A short parody in verse looking at John W. Campbell’s story which inspired the original movie version of ‘The Thing’.
Ray Russell. Put Them All Together, They Spell Monster.
Originally in : Playboy
Following on from the previous poem, a wry look at the rise of monster movies, cumulating in an invasion by creatures made not from carbon but from …. Vaseline. The story forecasts a Hollywood actor becoming President (Johnny Weismuller Jr.), and features Marilyn Monroe, initially wearing just the protagonist’s pajama top, and then here wearing just his pajama bottoms. Saucy saucy. [2nd March 223]
Robert Nathan. Digging the Weans.
Originally in : Harper’s Magazine
A far-future archaeologist ponders the small number of finds from the northern continent which is now referred as the and of The Weans, aka The We or The US, and what this tells us of the society and the peoples that lived there. Look upon my works, ye Mighty, and despair…. [2nd March 2023]
Roger Thorne. Take a Deep Breath.
Originally in : Tiger
Another wry take on a current issue of the day – the perils of advertising. A copy writer starts writing for the ad agency who is providing hypnotic adverts for a truly awful cigarette (the threat of cancer is mentioned) but only in order to perfect techniques to support a run for PoTUS. [24th April 2023]
Robert Abernathy Grandma’s Lie Soap.
Originally in : Fantastic Universe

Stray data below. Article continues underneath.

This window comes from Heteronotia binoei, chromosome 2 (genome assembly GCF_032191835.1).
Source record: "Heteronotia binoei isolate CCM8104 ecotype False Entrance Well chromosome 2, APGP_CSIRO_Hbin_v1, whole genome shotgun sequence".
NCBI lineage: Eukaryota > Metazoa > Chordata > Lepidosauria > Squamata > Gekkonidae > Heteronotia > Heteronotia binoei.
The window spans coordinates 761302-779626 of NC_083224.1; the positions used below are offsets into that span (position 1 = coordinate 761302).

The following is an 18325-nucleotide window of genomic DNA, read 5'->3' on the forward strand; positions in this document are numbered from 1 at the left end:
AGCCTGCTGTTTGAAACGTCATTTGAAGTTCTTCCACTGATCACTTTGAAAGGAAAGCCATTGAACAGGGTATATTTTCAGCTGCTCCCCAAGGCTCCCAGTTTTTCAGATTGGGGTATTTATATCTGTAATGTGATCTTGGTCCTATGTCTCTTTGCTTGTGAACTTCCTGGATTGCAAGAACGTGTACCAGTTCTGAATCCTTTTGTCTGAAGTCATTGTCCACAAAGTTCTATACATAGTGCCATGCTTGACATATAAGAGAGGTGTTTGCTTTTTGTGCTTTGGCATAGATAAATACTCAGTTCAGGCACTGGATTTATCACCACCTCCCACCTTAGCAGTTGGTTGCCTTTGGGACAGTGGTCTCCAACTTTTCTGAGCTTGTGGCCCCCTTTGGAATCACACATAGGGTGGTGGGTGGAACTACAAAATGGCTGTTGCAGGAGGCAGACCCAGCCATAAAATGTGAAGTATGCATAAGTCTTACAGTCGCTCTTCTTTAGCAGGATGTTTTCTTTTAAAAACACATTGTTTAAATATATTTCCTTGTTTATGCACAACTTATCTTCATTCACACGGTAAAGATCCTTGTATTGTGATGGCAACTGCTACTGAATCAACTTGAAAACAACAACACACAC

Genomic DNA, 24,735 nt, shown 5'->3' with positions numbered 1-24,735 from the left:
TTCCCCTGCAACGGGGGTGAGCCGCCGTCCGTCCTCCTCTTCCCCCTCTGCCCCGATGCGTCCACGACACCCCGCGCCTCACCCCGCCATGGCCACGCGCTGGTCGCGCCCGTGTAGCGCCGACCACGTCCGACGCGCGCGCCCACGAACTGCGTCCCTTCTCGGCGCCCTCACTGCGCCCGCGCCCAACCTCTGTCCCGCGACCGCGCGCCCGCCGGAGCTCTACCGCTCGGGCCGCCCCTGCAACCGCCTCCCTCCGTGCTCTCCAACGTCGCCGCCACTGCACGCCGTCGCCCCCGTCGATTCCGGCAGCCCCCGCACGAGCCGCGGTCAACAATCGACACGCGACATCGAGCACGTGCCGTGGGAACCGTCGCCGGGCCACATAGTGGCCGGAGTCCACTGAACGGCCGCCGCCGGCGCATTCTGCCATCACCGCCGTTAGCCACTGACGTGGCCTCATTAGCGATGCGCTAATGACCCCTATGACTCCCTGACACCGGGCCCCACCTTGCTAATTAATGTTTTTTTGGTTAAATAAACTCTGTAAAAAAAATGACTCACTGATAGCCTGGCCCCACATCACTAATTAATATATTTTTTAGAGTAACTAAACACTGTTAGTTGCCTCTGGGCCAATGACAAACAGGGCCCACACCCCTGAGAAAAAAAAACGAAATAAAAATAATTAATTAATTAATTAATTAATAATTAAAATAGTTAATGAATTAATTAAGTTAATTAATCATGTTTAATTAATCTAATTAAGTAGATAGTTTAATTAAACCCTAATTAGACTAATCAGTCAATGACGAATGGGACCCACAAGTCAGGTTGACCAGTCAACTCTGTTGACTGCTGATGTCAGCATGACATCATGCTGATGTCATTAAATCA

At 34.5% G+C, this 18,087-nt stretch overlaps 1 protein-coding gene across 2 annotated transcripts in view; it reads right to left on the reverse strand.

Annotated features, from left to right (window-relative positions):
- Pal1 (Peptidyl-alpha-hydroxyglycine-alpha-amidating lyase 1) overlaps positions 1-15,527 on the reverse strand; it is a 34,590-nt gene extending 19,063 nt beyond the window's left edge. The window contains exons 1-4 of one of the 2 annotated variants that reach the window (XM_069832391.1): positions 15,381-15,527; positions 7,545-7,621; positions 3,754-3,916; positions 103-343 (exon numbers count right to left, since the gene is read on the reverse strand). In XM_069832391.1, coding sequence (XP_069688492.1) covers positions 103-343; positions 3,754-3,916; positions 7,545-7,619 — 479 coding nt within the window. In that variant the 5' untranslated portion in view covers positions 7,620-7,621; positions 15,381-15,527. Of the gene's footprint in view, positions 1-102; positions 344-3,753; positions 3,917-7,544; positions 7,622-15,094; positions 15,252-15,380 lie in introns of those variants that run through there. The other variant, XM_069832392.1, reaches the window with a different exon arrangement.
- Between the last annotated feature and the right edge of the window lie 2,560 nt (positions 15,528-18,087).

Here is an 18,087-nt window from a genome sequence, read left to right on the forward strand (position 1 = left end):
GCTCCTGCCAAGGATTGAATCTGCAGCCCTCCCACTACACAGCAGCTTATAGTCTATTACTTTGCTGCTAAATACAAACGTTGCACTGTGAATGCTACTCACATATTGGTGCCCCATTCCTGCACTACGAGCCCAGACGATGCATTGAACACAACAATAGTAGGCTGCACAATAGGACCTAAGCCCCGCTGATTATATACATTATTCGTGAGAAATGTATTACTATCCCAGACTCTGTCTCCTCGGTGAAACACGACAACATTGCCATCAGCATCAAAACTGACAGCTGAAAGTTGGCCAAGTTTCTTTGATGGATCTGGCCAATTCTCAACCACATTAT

The protagonist relates how he decided take the recipe from the special soap of his grandma, which, as you might expect from the title of the story, is effective in treating lying, and puts it into a toothpaste, thus changing the world. There’s a lot of telling, and not much showing, which prevents it being a real page-turner. [25th April 2023]
Mack Reynolds. Compounded Interest.
Originally in : The Magazine of Fantasy and Science Fiction
A time travel yarn, in which the benefits of compound interest are illustrated by investments made several centuries agao by a time travellers. Not only does he amass immense wealth thanks to his visits back in time, a century apart each time, but by offering advice based on the knowledge of the future, he amassases influence that affect the very course of history/the future. And the stinger in the tale?? He is only going back in time to amass the fortune he needs to build the equipment and the power to travel back in time. [4th May 2023]